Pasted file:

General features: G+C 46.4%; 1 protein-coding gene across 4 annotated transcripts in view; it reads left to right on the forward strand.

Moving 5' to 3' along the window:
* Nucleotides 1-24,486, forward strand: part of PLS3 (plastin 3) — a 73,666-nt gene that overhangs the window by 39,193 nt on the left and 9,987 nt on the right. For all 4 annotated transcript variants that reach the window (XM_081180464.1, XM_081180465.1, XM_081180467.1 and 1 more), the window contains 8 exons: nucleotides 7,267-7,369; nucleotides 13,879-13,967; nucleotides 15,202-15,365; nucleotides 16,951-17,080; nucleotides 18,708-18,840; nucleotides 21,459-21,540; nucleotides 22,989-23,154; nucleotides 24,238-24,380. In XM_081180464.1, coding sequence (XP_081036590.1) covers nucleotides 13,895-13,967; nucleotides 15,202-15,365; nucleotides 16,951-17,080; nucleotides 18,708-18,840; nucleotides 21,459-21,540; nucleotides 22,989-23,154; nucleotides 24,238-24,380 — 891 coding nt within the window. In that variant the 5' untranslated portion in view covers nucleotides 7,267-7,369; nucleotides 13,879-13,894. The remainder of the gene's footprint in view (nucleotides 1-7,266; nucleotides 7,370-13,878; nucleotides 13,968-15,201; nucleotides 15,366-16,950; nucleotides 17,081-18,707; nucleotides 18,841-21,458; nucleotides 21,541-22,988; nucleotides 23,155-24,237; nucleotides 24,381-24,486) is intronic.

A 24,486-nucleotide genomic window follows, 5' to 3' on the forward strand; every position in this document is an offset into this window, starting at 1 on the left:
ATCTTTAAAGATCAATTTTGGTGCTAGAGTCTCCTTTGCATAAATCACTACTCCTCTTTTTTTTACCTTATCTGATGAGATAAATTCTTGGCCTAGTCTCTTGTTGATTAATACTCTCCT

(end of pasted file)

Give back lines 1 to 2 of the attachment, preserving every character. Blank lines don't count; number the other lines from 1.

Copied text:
General features: G+C 46.4%; 1 protein-coding gene across 4 annotated transcripts in view; it reads left to right on the forward strand.

Moving 5' to 3' along the window: